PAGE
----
A section of Montgomery Road in the Elkridge area of Howard County will close tomorrow for a week, as county public works employees make emergency preventive repairs on a 36-inch water main they fear could break at any time.
Repair crews will be working around the clock to fix two dangerously long cracks in the big, prestressed concrete pipe that runs up to Mayfield Road from the Elkridge Water Pumping Station, said Thomas Butler, engineering chief at the Department of Public Works.
Montgomery Road between Landing Road and Elibank Drive will be closed through Jan. 1.
The 21,100-foot section of pipe isjust 14 years old, but it has given the county a century's worth of trouble. It has ruptured five times, according to the county officials. The most recent break, which sent water spewing into a stream near Interstate 95, occurred June 22, Mr. Butler said.
After that break, a team of consultants was hired to examine the entire length of the pipeline.
They found that at least two sections of the pipe were in a state of "imminent failure," Mr. Butler said.
The cracks were so bad -- they were 9 to 10 feet long -- that the county could not put the line back into service but had to reroute the water through alternative lines, he said.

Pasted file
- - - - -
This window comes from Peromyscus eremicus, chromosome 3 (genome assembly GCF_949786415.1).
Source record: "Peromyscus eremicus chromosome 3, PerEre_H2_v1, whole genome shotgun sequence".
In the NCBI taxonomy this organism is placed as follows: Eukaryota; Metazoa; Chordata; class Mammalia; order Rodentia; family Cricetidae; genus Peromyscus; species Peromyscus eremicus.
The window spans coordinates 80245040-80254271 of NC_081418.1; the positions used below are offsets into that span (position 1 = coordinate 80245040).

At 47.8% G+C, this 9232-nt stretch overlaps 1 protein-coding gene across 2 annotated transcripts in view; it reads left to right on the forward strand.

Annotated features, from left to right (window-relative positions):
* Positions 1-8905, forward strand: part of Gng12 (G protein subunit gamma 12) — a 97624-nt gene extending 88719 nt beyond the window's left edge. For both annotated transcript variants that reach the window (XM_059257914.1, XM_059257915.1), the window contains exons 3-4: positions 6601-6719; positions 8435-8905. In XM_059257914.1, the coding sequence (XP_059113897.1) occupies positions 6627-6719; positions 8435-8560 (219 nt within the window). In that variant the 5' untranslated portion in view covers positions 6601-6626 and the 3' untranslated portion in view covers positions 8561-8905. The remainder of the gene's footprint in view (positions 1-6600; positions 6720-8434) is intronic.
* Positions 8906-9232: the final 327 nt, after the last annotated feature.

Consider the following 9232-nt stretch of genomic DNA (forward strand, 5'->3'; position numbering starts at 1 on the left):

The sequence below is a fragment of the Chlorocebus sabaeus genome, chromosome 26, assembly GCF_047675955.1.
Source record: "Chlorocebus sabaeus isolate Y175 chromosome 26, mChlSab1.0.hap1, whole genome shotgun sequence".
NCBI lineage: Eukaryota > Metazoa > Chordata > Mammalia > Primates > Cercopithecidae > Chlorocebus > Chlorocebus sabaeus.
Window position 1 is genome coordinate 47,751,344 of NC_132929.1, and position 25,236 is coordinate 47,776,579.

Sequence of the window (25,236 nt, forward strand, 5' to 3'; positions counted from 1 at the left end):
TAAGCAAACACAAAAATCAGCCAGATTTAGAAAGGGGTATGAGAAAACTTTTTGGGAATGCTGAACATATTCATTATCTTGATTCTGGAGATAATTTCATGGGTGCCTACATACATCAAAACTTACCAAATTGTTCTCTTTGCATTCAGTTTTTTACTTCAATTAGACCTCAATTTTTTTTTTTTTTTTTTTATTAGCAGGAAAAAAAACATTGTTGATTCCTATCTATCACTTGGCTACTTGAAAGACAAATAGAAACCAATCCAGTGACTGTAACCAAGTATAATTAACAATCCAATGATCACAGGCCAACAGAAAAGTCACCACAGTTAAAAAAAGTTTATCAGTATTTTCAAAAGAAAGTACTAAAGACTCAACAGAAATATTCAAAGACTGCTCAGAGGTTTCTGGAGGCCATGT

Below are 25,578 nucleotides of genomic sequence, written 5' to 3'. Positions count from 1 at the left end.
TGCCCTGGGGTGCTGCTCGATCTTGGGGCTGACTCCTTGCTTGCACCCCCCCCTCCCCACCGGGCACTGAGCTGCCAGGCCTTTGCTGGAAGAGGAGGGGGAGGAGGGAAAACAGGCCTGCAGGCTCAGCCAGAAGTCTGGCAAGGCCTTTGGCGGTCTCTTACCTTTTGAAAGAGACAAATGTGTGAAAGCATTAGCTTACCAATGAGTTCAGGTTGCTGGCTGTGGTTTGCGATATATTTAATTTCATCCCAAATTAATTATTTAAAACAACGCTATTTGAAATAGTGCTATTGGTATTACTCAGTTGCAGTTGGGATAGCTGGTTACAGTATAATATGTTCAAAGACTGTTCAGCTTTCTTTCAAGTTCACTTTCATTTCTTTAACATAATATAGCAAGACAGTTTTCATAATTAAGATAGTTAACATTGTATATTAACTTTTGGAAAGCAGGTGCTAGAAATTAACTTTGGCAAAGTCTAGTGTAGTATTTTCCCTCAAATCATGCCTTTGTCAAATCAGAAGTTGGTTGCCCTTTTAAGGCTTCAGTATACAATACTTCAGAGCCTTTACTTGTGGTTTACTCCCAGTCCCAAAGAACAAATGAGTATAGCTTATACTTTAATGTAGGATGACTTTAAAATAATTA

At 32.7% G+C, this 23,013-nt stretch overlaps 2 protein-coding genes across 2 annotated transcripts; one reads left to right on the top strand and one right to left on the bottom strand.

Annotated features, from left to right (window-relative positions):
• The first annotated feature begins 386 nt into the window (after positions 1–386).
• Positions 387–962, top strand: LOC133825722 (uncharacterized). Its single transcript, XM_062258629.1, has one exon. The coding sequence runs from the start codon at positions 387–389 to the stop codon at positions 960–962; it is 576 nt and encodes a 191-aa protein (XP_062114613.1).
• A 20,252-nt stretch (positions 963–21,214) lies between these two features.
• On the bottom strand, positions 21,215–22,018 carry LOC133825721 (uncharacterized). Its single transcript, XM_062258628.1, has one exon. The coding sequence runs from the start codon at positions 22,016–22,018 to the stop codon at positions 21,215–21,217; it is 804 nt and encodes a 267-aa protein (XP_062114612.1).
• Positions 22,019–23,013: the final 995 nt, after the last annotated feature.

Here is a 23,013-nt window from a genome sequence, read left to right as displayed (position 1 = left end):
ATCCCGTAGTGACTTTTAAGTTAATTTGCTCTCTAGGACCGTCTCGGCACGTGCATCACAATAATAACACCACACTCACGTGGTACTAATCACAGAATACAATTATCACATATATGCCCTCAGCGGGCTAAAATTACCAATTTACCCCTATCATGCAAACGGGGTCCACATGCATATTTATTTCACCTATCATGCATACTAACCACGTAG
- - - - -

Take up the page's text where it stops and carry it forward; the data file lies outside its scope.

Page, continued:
According to Michael A. Giovanniello, deputy chief of the Bureau of Utilities, it will cost about $60,000 to make the repairs. County workers will replace two sections of pipe -- one 20 feet long and the other 40 feet long -- that have cracked.
Because water has already been rerouted, no residents will find themselves without water the day after Christmas, he said. Moreover, the construction area is all public, not private, property.
County officials say they have not gotten their money's worth from the pipeline, which they said could cost $8.5 million to replace.
Considering that a major water main should last 30 to 50 years, Mr. Butler said, "It has failed in a very brief amount of time."
He said that because of the nature of the cracks, which run down the length of the pipes, it was likely they originated in the factory.
Similar prestressed concrete pipes made by the same company -- the Interpace Corp. -- have created problems for other governments around the country. Interpace operated a plant in Ohio in the 1970s but is now bankrupt.
James Irvin, the director of the Public Works Department, said, "We are interested in getting some recovery, but so are a lot of other jurisdictions." He added that the consultants had yet to complete their study of the pipe. Any legal action would have to wait until then, he said.
To be on the safe side, the county has budgeted $744,000 for land acquisition, engineering and planning this fiscal year, to begin the process of completely replacing the affected stretch of pipe if needed.
"Obviously," he said, "a break in a main like this can be a major problem. We want to get this fixed and out of the way as quickly as possible."